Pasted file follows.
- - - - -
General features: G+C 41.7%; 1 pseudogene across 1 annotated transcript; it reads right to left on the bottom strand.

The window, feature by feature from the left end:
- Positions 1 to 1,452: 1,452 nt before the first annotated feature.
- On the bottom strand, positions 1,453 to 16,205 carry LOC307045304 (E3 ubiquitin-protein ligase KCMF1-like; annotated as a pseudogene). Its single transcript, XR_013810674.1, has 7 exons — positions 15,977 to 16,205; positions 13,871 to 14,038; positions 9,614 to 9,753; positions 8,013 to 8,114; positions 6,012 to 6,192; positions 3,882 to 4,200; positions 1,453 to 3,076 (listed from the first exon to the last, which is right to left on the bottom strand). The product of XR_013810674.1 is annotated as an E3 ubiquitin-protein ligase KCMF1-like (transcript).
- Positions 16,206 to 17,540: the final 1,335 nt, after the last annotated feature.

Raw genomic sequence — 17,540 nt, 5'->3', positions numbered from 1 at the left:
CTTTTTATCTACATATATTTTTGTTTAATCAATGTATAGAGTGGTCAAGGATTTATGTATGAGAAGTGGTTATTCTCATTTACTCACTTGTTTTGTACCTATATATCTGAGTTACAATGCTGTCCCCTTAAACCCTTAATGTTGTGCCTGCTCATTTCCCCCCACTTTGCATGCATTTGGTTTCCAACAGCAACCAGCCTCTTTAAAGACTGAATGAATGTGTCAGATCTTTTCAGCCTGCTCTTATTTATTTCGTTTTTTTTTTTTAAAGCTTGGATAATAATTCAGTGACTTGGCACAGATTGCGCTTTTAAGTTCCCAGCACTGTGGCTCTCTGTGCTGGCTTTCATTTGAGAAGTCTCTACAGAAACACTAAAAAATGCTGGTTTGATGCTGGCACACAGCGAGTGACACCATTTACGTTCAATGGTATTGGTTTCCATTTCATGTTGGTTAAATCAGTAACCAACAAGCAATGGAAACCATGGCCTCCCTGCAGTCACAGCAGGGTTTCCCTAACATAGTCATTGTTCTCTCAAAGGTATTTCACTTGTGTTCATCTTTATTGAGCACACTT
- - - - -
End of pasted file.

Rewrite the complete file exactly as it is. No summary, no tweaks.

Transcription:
General features: G+C 41.7%; 1 pseudogene across 1 annotated transcript; it reads right to left on the bottom strand.

The window, feature by feature from the left end:
- Positions 1 to 1,452: 1,452 nt before the first annotated feature.
- On the bottom strand, positions 1,453 to 16,205 carry LOC307045304 (E3 ubiquitin-protein ligase KCMF1-like; annotated as a pseudogene). Its single transcript, XR_013810674.1, has 7 exons — positions 15,977 to 16,205; positions 13,871 to 14,038; positions 9,614 to 9,753; positions 8,013 to 8,114; positions 6,012 to 6,192; positions 3,882 to 4,200; positions 1,453 to 3,076 (listed from the first exon to the last, which is right to left on the bottom strand). The product of XR_013810674.1 is annotated as an E3 ubiquitin-protein ligase KCMF1-like (transcript).
- Positions 16,206 to 17,540: the final 1,335 nt, after the last annotated feature.

Raw genomic sequence — 17,540 nt, 5'->3', positions numbered from 1 at the left:
CTTTTTATCTACATATATTTTTGTTTAATCAATGTATAGAGTGGTCAAGGATTTATGTATGAGAAGTGGTTATTCTCATTTACTCACTTGTTTTGTACCTATATATCTGAGTTACAATGCTGTCCCCTTAAACCCTTAATGTTGTGCCTGCTCATTTCCCCCCACTTTGCATGCATTTGGTTTCCAACAGCAACCAGCCTCTTTAAAGACTGAATGAATGTGTCAGATCTTTTCAGCCTGCTCTTATTTATTTCGTTTTTTTTTTTTAAAGCTTGGATAATAATTCAGTGACTTGGCACAGATTGCGCTTTTAAGTTCCCAGCACTGTGGCTCTCTGTGCTGGCTTTCATTTGAGAAGTCTCTACAGAAACACTAAAAAATGCTGGTTTGATGCTGGCACACAGCGAGTGACACCATTTACGTTCAATGGTATTGGTTTCCATTTCATGTTGGTTAAATCAGTAACCAACAAGCAATGGAAACCATGGCCTCCCTGCAGTCACAGCAGGGTTTCCCTAACATAGTCATTGTTCTCTCAAAGGTATTTCACTTGTGTTCATCTTTATTGAGCACACTT